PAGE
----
Global oil demand is expected to rise by 1.7 million barrels per day (bpd) this year compared to 2022, the International Energy Agency (IEA) said on Wednesday, revising down by 100,000 bpd its demand growth estimate on the back of high prices weighing on consumption.
“Higher prices and a deteriorating economic environment have started to take their toll on oil demand, but strong power generation use and a recovery in China are providing a partial offset,” the agency said in its closely-watched Oil Market Report (OMR) published today.
Total global oil demand is expected to average 99.2 million bpd in 2022, up by 1.7 million bpd compared to 2021, the IEA said in its July forecast.
In June, the agency had expected annual growth of 1.8 million bpd in oil demand for 2022. A month ago, the IEA saw 2023 demand rising further by 2.2 million bpd to a record 101.6 million bpd. Today’s report downgrades the forecast by 100,000 bpd to an expected increase of 2.1 million bpd next year.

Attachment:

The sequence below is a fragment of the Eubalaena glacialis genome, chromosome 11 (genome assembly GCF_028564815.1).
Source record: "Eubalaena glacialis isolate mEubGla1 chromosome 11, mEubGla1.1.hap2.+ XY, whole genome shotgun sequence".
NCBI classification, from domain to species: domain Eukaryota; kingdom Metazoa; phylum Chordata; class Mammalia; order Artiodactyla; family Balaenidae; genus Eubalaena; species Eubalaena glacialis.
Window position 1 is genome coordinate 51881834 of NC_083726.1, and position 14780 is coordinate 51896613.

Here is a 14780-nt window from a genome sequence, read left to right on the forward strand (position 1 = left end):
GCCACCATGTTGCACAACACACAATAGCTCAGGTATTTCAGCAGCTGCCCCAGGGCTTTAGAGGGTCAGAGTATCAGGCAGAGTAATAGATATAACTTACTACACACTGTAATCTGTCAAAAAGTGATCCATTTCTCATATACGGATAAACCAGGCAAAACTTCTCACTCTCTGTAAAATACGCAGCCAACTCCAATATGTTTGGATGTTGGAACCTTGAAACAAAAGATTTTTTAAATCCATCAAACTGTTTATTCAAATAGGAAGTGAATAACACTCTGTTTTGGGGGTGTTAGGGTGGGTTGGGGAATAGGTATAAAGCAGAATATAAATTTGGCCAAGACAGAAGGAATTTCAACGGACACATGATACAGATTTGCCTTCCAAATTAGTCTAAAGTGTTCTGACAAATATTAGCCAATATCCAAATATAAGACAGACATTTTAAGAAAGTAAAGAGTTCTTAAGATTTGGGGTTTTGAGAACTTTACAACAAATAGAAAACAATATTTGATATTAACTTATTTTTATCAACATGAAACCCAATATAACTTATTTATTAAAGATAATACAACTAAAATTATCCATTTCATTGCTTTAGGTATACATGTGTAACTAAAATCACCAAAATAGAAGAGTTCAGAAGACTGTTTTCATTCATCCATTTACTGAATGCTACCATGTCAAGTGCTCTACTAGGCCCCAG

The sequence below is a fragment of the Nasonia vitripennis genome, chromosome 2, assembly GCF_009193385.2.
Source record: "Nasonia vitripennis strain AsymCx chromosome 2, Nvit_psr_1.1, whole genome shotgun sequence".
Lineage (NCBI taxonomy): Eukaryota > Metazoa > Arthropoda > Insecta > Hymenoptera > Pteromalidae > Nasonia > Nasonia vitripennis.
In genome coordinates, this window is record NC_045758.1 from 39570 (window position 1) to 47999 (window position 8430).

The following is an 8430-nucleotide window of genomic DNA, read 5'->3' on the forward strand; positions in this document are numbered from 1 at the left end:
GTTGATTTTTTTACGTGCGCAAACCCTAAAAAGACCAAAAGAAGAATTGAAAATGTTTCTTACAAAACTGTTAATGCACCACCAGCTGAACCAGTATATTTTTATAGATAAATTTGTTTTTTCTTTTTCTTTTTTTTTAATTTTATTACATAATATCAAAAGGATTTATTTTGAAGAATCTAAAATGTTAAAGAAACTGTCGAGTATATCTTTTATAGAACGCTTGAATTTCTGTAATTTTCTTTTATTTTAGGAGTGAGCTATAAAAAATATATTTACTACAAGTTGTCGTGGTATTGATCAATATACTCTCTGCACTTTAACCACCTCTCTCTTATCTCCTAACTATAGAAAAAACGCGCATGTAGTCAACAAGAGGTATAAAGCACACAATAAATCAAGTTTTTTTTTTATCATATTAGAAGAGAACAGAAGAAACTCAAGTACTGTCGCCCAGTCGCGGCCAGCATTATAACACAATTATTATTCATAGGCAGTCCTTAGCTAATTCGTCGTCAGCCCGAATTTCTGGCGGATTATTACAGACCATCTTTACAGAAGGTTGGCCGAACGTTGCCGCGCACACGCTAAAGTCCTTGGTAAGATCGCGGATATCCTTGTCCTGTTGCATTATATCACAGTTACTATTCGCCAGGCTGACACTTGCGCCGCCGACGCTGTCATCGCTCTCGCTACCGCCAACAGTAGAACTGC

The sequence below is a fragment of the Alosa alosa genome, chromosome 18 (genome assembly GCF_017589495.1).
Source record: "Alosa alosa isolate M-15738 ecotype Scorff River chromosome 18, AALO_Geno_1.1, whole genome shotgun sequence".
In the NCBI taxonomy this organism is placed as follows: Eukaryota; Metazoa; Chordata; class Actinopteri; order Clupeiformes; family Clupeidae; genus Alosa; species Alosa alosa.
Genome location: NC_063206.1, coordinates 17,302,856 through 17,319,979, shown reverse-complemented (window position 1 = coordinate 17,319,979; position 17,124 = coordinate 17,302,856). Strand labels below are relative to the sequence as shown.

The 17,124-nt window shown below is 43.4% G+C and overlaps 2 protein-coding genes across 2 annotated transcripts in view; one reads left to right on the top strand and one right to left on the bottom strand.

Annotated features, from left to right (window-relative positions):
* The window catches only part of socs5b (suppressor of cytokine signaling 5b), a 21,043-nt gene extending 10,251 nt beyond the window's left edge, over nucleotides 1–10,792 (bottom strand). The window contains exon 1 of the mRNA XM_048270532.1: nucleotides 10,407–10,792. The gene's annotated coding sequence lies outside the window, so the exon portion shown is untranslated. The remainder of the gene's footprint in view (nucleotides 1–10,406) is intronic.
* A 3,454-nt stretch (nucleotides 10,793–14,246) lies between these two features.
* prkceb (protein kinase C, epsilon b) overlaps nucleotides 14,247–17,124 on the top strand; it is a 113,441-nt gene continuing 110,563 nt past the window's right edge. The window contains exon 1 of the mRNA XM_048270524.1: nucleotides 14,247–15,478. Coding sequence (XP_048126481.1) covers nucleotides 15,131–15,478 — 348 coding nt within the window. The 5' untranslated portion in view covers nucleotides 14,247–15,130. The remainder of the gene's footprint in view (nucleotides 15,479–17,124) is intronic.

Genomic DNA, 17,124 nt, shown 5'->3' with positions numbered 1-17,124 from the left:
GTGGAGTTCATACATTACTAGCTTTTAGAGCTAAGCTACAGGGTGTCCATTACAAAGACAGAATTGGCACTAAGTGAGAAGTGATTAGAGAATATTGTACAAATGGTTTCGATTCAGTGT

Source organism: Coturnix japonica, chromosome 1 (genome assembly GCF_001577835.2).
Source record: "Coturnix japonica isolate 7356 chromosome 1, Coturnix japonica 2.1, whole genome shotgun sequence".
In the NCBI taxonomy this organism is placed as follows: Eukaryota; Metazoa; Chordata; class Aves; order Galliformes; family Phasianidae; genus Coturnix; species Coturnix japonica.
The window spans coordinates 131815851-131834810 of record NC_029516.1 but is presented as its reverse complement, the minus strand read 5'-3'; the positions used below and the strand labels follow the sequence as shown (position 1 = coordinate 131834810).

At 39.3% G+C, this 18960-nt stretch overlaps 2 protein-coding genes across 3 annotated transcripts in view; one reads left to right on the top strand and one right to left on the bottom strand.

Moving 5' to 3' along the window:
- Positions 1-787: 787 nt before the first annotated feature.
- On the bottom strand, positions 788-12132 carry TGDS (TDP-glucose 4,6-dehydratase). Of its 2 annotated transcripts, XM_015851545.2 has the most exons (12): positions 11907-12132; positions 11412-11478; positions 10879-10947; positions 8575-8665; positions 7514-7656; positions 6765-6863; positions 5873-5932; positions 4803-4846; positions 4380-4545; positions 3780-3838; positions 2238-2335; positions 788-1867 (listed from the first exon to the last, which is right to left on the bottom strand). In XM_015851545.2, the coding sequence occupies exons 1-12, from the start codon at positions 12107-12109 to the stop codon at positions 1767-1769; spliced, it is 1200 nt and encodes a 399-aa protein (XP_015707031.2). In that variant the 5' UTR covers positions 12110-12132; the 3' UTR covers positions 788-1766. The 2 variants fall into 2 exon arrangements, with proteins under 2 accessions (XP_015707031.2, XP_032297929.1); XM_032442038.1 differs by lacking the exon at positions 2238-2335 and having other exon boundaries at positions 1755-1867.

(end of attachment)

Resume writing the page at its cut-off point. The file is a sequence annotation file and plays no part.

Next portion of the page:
Demand growth is 2023 is set to be driven by a strong growth trend in developing economies, the agency said.
However, the IEA warned that “Rarely has the outlook for oil markets been more uncertain.”
“For now, weaker-than-expected oil demand growth in advanced economies and resilient Russian supply has loosened headline balances,” according to the agency.
High fuel prices have already started to dent oil consumption in the OECD, but this was largely offset by a stronger-than-expected demand rebound in emerging and developing economies led by China, the IEA said.
While oil market sentiment has materially deteriorated since June amid expectations of economic slowdown and fears of recession, “price premiums for physical barrels widened on rising seasonal demand for both crude and products while supply remains constrained,” the agency noted.
“As an EU embargo on Russian oil is set to come into full force at the end of the year, the oil market may tighten once again. With readily available spare capacity running low in both the upstream and downstream, it may be up to demand side measures to bring down consumption and fuel costs that pose a threat to stability, most notably in emerging markets,” said the IEA.
By Tsvetana Paraskova for Oilprice.com